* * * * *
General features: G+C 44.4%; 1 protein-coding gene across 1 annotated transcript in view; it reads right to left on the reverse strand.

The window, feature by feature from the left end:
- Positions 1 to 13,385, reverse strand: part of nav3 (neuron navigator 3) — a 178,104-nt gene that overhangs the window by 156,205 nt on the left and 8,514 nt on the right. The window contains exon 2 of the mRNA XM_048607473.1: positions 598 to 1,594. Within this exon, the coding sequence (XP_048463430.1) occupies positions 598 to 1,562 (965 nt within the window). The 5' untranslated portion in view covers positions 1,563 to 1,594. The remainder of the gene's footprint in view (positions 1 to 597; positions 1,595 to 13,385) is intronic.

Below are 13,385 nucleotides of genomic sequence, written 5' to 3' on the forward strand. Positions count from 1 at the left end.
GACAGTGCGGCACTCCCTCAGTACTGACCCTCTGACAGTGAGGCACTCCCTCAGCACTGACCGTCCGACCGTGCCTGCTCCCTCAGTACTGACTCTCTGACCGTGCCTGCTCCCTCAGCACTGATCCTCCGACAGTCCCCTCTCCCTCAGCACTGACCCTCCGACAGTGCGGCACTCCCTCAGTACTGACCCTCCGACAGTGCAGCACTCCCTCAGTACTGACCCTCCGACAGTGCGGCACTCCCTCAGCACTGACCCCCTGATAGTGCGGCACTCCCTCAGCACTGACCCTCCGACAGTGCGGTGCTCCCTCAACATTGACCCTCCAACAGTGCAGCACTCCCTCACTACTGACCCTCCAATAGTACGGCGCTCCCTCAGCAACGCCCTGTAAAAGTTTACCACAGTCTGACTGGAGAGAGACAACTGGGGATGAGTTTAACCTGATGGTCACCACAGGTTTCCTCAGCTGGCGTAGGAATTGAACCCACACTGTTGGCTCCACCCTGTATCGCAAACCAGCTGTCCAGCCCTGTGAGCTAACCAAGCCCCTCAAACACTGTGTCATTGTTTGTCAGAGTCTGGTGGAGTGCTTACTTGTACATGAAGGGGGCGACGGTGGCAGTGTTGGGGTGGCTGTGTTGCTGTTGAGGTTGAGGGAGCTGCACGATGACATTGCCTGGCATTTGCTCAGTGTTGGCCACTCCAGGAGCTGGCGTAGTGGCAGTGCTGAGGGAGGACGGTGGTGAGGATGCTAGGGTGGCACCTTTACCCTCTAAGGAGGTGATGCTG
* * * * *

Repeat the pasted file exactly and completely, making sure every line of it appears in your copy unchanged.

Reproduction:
General features: G+C 44.4%; 1 protein-coding gene across 1 annotated transcript in view; it reads right to left on the reverse strand.

The window, feature by feature from the left end:
- Positions 1 to 13,385, reverse strand: part of nav3 (neuron navigator 3) — a 178,104-nt gene that overhangs the window by 156,205 nt on the left and 8,514 nt on the right. The window contains exon 2 of the mRNA XM_048607473.1: positions 598 to 1,594. Within this exon, the coding sequence (XP_048463430.1) occupies positions 598 to 1,562 (965 nt within the window). The 5' untranslated portion in view covers positions 1,563 to 1,594. The remainder of the gene's footprint in view (positions 1 to 597; positions 1,595 to 13,385) is intronic.

Below are 13,385 nucleotides of genomic sequence, written 5' to 3' on the forward strand. Positions count from 1 at the left end.
GACAGTGCGGCACTCCCTCAGTACTGACCCTCTGACAGTGAGGCACTCCCTCAGCACTGACCGTCCGACCGTGCCTGCTCCCTCAGTACTGACTCTCTGACCGTGCCTGCTCCCTCAGCACTGATCCTCCGACAGTCCCCTCTCCCTCAGCACTGACCCTCCGACAGTGCGGCACTCCCTCAGTACTGACCCTCCGACAGTGCAGCACTCCCTCAGTACTGACCCTCCGACAGTGCGGCACTCCCTCAGCACTGACCCCCTGATAGTGCGGCACTCCCTCAGCACTGACCCTCCGACAGTGCGGTGCTCCCTCAACATTGACCCTCCAACAGTGCAGCACTCCCTCACTACTGACCCTCCAATAGTACGGCGCTCCCTCAGCAACGCCCTGTAAAAGTTTACCACAGTCTGACTGGAGAGAGACAACTGGGGATGAGTTTAACCTGATGGTCACCACAGGTTTCCTCAGCTGGCGTAGGAATTGAACCCACACTGTTGGCTCCACCCTGTATCGCAAACCAGCTGTCCAGCCCTGTGAGCTAACCAAGCCCCTCAAACACTGTGTCATTGTTTGTCAGAGTCTGGTGGAGTGCTTACTTGTACATGAAGGGGGCGACGGTGGCAGTGTTGGGGTGGCTGTGTTGCTGTTGAGGTTGAGGGAGCTGCACGATGACATTGCCTGGCATTTGCTCAGTGTTGGCCACTCCAGGAGCTGGCGTAGTGGCAGTGCTGAGGGAGGACGGTGGTGAGGATGCTAGGGTGGCACCTTTACCCTCTAAGGAGGTGATGCTG